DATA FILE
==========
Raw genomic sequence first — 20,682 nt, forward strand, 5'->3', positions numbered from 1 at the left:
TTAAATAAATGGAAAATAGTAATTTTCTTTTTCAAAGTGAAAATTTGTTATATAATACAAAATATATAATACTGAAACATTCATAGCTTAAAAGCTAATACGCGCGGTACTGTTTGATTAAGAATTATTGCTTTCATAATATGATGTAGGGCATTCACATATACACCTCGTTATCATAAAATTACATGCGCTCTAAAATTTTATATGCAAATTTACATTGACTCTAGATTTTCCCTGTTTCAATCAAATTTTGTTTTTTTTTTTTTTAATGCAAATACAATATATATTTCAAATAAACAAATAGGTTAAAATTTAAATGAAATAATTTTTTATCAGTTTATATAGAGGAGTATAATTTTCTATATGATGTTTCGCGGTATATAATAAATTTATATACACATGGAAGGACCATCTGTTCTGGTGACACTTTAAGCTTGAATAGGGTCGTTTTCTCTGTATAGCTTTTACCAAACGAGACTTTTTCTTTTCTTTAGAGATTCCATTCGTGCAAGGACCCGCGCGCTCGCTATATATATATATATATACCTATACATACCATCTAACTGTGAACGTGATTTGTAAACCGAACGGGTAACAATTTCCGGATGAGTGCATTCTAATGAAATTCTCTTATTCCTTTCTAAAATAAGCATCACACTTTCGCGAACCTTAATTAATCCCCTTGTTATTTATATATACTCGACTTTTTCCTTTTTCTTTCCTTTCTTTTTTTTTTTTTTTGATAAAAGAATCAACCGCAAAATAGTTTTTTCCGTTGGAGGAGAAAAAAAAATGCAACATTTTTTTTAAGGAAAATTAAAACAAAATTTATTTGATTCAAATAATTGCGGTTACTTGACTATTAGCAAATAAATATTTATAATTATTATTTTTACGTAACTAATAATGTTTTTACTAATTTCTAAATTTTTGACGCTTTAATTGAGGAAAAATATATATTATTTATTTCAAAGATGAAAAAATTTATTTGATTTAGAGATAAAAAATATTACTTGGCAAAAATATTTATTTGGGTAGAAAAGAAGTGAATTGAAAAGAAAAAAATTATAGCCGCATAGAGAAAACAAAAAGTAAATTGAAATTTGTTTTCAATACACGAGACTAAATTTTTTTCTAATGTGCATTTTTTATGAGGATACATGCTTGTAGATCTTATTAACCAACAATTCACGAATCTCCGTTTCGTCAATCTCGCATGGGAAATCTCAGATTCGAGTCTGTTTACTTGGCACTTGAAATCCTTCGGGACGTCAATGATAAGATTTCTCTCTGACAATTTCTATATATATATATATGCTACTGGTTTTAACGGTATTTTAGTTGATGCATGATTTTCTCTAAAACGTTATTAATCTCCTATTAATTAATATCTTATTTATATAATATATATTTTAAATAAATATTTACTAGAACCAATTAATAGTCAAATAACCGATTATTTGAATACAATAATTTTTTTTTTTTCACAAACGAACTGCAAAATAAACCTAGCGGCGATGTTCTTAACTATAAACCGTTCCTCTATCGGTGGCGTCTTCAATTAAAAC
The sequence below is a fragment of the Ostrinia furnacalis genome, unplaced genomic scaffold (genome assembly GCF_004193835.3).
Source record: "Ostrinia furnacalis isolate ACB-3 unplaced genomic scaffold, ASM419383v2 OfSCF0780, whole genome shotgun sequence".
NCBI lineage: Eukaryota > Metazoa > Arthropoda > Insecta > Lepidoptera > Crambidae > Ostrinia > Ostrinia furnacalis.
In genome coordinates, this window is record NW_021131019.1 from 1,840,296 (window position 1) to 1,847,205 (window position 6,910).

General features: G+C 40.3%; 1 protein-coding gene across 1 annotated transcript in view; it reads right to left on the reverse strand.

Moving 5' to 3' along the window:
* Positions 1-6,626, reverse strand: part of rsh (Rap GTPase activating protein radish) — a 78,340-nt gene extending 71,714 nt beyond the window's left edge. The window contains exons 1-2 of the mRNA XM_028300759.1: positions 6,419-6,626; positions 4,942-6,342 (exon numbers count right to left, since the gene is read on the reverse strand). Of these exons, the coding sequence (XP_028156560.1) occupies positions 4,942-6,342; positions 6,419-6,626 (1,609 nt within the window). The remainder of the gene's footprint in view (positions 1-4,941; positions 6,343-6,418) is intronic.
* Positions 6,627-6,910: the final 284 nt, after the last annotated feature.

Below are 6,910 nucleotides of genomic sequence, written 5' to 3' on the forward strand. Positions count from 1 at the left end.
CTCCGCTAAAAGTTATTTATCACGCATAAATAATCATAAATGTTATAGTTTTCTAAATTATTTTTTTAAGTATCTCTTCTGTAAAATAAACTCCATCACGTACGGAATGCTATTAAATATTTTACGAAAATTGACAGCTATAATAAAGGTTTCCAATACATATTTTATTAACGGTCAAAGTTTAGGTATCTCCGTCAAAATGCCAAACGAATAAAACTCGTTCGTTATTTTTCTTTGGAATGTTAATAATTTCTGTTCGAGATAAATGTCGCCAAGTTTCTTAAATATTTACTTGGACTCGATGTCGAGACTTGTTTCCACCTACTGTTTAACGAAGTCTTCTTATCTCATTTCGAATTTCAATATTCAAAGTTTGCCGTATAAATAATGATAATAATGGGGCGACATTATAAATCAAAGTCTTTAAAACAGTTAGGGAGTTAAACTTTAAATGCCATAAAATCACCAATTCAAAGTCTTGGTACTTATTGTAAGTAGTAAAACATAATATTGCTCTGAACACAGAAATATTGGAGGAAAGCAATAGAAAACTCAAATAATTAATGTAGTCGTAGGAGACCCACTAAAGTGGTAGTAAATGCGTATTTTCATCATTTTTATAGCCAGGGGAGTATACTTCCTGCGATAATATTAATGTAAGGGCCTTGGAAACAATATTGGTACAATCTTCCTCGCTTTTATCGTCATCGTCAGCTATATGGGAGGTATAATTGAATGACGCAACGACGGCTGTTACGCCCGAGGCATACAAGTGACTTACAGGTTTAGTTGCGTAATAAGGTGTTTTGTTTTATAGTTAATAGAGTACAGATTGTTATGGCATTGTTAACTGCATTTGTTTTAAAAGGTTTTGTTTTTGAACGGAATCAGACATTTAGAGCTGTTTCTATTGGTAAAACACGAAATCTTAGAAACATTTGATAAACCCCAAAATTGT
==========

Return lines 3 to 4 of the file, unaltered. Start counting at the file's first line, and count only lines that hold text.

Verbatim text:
The sequence below is a fragment of the Ostrinia furnacalis genome, unplaced genomic scaffold (genome assembly GCF_004193835.3).
Source record: "Ostrinia furnacalis isolate ACB-3 unplaced genomic scaffold, ASM419383v2 OfSCF0780, whole genome shotgun sequence".